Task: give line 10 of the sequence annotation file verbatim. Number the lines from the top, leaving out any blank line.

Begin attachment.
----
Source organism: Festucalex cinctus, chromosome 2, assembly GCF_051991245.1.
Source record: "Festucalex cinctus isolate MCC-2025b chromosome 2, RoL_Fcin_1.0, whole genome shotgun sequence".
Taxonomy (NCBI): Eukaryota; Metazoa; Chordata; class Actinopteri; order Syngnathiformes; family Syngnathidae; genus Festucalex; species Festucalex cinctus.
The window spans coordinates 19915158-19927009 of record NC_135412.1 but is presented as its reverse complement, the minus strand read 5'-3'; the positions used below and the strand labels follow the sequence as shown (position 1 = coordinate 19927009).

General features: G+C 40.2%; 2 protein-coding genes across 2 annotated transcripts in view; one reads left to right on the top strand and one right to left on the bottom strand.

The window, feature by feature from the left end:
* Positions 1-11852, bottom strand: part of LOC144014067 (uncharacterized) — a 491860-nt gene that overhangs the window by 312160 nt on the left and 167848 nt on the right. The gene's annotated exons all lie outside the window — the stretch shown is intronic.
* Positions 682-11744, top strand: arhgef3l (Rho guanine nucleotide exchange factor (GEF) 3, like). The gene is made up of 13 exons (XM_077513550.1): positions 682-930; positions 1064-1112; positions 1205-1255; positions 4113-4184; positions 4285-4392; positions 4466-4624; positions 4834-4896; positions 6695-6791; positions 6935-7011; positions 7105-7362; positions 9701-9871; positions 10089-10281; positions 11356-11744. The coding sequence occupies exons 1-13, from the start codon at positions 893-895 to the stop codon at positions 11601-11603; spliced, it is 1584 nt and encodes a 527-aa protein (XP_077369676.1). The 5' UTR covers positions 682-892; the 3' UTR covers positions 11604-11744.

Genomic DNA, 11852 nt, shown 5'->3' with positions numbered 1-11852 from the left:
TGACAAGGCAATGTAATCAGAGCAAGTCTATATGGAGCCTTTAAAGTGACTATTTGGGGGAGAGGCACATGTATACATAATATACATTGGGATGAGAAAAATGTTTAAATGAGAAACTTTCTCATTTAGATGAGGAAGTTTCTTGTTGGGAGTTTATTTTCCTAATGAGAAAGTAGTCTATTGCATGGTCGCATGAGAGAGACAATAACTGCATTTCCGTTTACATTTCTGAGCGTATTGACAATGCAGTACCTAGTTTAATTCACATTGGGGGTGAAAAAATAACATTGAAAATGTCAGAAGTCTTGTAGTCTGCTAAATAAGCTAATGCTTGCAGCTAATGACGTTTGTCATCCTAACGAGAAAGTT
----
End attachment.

TGACAAGGCAATGTAATCAGAGCAAGTCTATATGGAGCCTTTAAAGTGACTATTTGGGGGAGAGGCACATGTATACATAATATACATTGGGATGAGAAAAATGTTTAAATGAGAAACTTTCTCATTTAGATGAGGAAGTTTCTTGTTGGGAGTTTATTTTCCTAATGAGAAAGTAGTCTATTGCATGGTCGCATGAGAGAGACAATAACTGCATTTCCGTTTACATTTCTGAGCGTATTGACAATGCAGTACCTAGTTTAATTCACATTGGGGGTGAAAAAATAACATTGAAAATGTCAGAAGTCTTGTAGTCTGCTAAATAAGCTAATGCTTGCAGCTAATGACGTTTGTCATCCTAACGAGAAAGTT